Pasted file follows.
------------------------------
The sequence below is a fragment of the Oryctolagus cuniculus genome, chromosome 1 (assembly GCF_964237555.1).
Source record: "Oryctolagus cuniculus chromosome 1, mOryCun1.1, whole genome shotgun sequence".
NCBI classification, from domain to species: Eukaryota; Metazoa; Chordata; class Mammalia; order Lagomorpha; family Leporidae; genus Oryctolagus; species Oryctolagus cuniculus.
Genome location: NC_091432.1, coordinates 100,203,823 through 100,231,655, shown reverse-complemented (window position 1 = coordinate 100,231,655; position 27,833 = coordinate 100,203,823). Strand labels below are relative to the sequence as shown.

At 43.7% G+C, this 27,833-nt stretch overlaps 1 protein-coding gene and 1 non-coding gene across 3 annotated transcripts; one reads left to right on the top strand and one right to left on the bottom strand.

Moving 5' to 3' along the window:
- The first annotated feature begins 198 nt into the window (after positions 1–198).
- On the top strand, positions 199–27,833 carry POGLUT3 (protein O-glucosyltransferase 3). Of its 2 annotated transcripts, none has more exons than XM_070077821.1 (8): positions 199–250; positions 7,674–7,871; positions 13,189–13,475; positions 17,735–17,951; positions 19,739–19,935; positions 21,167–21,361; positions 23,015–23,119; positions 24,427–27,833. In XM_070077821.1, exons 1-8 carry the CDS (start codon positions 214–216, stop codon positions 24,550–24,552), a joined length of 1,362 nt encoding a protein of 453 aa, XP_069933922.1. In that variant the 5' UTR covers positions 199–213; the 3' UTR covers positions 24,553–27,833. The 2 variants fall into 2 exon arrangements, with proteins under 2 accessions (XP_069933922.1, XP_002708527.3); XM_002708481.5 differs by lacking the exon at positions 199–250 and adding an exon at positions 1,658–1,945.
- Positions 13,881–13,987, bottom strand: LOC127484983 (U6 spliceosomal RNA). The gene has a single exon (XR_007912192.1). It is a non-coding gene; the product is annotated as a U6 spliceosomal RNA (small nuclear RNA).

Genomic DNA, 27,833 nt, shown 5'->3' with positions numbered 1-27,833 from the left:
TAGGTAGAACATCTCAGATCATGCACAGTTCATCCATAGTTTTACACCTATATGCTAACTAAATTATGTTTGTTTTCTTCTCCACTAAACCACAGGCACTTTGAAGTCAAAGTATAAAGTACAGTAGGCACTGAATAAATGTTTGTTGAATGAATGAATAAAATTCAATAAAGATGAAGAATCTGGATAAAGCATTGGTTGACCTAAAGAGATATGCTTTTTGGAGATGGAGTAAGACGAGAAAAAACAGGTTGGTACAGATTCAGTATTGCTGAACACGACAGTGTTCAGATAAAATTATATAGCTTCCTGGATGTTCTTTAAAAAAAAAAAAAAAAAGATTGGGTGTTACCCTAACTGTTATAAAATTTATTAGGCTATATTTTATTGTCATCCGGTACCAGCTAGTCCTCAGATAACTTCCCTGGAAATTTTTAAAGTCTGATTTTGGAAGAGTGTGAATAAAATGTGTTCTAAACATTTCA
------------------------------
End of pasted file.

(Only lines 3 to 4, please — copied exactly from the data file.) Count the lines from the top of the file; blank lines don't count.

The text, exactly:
NCBI classification, from domain to species: Eukaryota; Metazoa; Chordata; class Mammalia; order Lagomorpha; family Leporidae; genus Oryctolagus; species Oryctolagus cuniculus.
Genome location: NC_091432.1, coordinates 100,203,823 through 100,231,655, shown reverse-complemented (window position 1 = coordinate 100,231,655; position 27,833 = coordinate 100,203,823). Strand labels below are relative to the sequence as shown.